Section 1404(a) provides: "[f]or the convenience of parties and witnesses, in the interest of justice, a district court may transfer any civil action to any other district or division where it might have been brought." It is well-settled that this statute "is intended to place discretion in the district court to adjudicate a motion for transfer according to an 'individualized, case-by-case consideration of convenience and fairness.'" However, "[i]t is almost a truism that a plaintiff's choice of a forum will rarely be disturbed . . . unless the balance of convenience is strongly in favor of the defendant."

Stewart Org., Inc. v. Ricoh Corp., 487 U.S. 22, 29, 108 S.Ct. 2239, 2244, 101 L.Ed.2d 22 (1988) (quoting Van Dusen v. Barrack, 376 U.S. 612, 622, 84 S.Ct. 805, 812, 11 L.Ed.2d 945 (1964)).

Gross v. Owen, 221 F.2d 94, 95 (D.C. Cir. 1955).

The convenience of the parties and witnesses in this case did not favor transfer. The named plaintiffs had to travel from Sussex II prison regardless of whether their case was heard in the Eastern District of Virginia or before this court. Defendants could hardly claim the Eastern District of Virginia was more convenient for them, as they are located in the District of Columbia. With respect to the convenience of witnesses, each party's pre-trial witness list contains a number of witnesses who reside in both the District and Virginia. Additionally, any argument that Virginia Corrections officials would have been inconvenienced by travel in this case was undermined by the "happiness" of the director of Virginia Corrections "to provide any witnesses or other information that [BOP and D.C. Defendants] deem[ed] necessary to defend [their] lawsuit."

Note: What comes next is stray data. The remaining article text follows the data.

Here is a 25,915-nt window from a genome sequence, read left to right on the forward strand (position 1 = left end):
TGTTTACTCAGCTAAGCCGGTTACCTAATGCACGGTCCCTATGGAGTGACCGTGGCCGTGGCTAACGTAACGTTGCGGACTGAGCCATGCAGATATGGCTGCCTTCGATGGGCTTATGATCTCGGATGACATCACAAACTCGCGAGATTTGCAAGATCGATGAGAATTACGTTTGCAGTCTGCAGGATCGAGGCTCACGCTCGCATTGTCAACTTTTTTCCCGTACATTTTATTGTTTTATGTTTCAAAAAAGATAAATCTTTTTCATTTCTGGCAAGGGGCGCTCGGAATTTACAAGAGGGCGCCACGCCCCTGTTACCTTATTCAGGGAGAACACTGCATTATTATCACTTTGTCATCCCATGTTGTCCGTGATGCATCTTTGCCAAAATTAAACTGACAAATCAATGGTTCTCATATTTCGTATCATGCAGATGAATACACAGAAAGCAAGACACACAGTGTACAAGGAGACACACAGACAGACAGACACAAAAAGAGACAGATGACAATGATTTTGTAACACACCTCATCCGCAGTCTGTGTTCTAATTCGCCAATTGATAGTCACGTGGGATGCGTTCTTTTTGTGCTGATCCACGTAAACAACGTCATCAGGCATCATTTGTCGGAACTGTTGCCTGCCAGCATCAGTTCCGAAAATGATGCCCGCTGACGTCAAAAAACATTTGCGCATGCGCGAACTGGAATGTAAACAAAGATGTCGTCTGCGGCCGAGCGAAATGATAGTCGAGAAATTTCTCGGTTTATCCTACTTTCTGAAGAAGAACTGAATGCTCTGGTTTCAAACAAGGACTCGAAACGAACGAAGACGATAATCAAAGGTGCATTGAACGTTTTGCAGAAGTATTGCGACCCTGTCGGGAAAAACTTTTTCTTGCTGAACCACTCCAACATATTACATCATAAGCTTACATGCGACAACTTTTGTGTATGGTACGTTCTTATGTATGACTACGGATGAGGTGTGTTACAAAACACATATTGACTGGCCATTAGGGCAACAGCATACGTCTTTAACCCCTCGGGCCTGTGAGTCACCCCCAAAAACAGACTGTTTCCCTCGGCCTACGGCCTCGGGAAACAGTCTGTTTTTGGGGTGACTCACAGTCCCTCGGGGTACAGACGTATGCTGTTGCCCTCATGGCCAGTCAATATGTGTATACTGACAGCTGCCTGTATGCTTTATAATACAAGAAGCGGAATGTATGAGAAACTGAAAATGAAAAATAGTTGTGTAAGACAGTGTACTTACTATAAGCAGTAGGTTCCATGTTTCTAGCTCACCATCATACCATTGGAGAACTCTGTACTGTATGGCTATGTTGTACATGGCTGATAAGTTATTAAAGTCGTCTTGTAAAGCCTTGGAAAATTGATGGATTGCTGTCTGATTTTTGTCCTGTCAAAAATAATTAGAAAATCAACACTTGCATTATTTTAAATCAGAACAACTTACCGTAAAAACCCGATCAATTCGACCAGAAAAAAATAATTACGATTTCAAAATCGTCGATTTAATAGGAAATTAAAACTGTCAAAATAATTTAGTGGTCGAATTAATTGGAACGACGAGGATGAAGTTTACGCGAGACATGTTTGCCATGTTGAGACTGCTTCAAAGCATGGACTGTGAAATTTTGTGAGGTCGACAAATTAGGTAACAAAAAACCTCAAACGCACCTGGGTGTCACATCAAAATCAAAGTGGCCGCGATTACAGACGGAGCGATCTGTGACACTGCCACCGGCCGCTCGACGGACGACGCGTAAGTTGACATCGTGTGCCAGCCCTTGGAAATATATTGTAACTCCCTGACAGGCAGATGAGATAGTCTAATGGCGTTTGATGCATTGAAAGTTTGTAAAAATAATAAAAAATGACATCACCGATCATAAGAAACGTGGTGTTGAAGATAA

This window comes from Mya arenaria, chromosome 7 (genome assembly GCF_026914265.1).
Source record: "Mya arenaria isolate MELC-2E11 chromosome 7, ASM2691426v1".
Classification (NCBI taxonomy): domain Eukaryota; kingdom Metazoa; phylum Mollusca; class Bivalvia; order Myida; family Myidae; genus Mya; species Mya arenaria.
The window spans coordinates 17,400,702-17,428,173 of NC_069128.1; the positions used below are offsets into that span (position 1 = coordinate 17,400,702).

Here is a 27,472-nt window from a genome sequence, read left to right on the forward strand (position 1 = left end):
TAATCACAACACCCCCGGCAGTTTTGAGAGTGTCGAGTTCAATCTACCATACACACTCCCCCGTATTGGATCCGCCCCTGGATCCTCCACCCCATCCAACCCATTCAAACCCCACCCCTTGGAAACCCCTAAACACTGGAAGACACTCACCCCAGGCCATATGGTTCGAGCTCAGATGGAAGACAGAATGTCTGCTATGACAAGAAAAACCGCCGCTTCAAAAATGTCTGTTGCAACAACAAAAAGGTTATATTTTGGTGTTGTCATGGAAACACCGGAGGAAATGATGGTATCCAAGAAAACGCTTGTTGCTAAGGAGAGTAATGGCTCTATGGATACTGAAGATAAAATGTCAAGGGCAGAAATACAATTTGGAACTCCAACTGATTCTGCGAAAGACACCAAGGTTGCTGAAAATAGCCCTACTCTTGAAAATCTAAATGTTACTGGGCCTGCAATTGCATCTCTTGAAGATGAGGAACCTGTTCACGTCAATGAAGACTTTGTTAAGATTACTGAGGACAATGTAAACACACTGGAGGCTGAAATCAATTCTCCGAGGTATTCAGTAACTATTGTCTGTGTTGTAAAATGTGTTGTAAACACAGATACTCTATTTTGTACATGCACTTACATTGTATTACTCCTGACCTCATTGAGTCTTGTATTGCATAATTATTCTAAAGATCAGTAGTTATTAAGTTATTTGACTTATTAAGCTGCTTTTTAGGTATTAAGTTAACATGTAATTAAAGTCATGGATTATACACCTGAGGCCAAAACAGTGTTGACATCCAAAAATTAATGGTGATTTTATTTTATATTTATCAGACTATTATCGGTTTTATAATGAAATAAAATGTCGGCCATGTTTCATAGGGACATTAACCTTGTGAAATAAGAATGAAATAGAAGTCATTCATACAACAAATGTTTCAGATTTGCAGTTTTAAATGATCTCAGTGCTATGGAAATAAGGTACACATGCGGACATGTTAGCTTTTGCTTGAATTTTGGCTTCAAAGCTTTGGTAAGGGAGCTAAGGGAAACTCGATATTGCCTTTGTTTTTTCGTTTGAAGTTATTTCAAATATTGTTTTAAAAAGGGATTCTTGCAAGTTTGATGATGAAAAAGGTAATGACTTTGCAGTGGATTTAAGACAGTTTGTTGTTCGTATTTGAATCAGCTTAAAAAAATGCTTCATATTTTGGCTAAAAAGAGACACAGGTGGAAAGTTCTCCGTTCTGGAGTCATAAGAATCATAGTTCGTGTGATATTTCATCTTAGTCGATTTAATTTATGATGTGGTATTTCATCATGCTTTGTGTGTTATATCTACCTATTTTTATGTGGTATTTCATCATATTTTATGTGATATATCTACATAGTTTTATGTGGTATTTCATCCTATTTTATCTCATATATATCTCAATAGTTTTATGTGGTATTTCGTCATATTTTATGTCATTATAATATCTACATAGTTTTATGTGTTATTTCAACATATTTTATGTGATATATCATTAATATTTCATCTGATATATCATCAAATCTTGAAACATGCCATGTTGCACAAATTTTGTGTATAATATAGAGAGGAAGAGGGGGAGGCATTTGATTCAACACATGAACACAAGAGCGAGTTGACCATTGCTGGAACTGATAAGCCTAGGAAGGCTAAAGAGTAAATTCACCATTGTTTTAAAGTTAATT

Letter from Angelone to Washington of 12/22/1999, Ex. 1 to Pls.' Opp. to Fed. Def.Mot. to Transfer.

The interests of justice also did not weigh in favor of transfer. Virginia certainly has an interest in providing the forum for a case that addresses its government's policies. The District of Columbia, however, has a similar interest: the treatment of prisoners sentenced within its borders, many of whom undoubtedly are its citizens.

BOP accuses plaintiffs of "forum shopping" by filing their suit in this jurisdiction to avoid unfavorable Fourth Circuit precedent. See Hines v. South Carolina, 148 F.3d 353, 356 (4th Cir. 1998) (holding that South Carolina Department of Corrections' grooming policy does not violate inmates' rights under the Free Exercise Clause). This argument can be reversed readily: perhaps BOP seeks transfer to avail itself of the very precedent it claims plaintiffs avoid, particularly because the transferee court is not bound by the circuit law governing the transferor in federal-question cases. See In re Korean Air Lines, 829 F.2d 1171, 1174-76 (D.C. Cir. 1987); Bradley v. United States, 161 F.3d 777, 782 n. 4 (4th Cir. 1998). The court declines to consider self-serving arguments regarding "forum shopping" in the court's consideration of the motion to transfer.